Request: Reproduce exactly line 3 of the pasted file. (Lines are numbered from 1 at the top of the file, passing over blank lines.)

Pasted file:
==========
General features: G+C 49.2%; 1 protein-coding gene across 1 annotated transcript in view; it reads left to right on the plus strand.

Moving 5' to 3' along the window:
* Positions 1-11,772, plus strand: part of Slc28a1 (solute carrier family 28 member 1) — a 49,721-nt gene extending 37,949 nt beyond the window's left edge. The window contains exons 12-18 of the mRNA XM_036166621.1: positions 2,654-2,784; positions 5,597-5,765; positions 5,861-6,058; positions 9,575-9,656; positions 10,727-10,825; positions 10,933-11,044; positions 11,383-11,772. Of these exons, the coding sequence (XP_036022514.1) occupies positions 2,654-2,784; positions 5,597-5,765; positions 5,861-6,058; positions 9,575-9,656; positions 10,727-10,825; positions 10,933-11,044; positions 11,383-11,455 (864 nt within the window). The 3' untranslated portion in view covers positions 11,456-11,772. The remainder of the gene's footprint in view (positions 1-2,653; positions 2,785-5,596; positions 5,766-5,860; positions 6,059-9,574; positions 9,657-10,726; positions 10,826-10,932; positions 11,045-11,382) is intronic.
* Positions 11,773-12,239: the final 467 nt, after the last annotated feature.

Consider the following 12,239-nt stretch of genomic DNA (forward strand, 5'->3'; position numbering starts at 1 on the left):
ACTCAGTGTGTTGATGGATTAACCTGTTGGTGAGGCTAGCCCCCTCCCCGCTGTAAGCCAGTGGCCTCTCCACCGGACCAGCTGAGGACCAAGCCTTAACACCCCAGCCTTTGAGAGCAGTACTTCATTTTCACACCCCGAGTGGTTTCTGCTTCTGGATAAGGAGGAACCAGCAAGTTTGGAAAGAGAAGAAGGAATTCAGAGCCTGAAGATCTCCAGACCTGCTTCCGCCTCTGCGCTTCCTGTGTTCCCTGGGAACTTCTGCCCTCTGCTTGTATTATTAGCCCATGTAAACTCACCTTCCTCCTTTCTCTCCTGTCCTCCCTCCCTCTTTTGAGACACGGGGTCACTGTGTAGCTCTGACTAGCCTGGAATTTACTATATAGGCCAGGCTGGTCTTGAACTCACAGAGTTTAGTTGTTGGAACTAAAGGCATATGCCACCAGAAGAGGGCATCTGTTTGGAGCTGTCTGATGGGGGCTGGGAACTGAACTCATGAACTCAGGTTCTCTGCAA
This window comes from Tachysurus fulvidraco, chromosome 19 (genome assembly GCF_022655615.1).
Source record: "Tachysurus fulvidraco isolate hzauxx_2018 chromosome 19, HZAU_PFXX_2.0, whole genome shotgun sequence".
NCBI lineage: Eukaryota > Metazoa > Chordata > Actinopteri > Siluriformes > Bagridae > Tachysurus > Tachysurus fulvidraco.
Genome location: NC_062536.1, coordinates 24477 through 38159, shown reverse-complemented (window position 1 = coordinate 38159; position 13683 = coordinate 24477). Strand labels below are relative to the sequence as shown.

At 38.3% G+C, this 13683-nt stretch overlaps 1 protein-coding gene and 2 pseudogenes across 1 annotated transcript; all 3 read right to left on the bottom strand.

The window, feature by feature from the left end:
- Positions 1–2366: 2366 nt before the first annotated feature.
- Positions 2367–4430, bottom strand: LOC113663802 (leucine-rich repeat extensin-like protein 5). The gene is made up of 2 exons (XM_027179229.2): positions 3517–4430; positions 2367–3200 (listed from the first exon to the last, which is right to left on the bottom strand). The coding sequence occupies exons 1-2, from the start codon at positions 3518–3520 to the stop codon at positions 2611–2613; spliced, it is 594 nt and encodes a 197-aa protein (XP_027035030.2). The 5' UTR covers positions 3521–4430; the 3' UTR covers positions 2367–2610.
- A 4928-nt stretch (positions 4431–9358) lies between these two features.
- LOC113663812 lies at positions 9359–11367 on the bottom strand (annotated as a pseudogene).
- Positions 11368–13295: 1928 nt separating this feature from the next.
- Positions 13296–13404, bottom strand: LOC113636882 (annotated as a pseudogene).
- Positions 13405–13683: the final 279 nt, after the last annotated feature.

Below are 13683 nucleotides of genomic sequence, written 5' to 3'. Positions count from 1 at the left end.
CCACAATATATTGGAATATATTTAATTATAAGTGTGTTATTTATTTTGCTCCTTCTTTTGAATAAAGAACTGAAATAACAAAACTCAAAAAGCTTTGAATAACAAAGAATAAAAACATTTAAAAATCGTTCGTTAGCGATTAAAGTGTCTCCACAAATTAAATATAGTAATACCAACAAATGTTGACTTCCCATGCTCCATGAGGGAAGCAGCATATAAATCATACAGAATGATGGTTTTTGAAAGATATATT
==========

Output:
* Positions 1-11,772, plus strand: part of Slc28a1 (solute carrier family 28 member 1) — a 49,721-nt gene extending 37,949 nt beyond the window's left edge. The window contains exons 12-18 of the mRNA XM_036166621.1: positions 2,654-2,784; positions 5,597-5,765; positions 5,861-6,058; positions 9,575-9,656; positions 10,727-10,825; positions 10,933-11,044; positions 11,383-11,772. Of these exons, the coding sequence (XP_036022514.1) occupies positions 2,654-2,784; positions 5,597-5,765; positions 5,861-6,058; positions 9,575-9,656; positions 10,727-10,825; positions 10,933-11,044; positions 11,383-11,455 (864 nt within the window). The 3' untranslated portion in view covers positions 11,456-11,772. The remainder of the gene's footprint in view (positions 1-2,653; positions 2,785-5,596; positions 5,766-5,860; positions 6,059-9,574; positions 9,657-10,726; positions 10,826-10,932; positions 11,045-11,382) is intronic.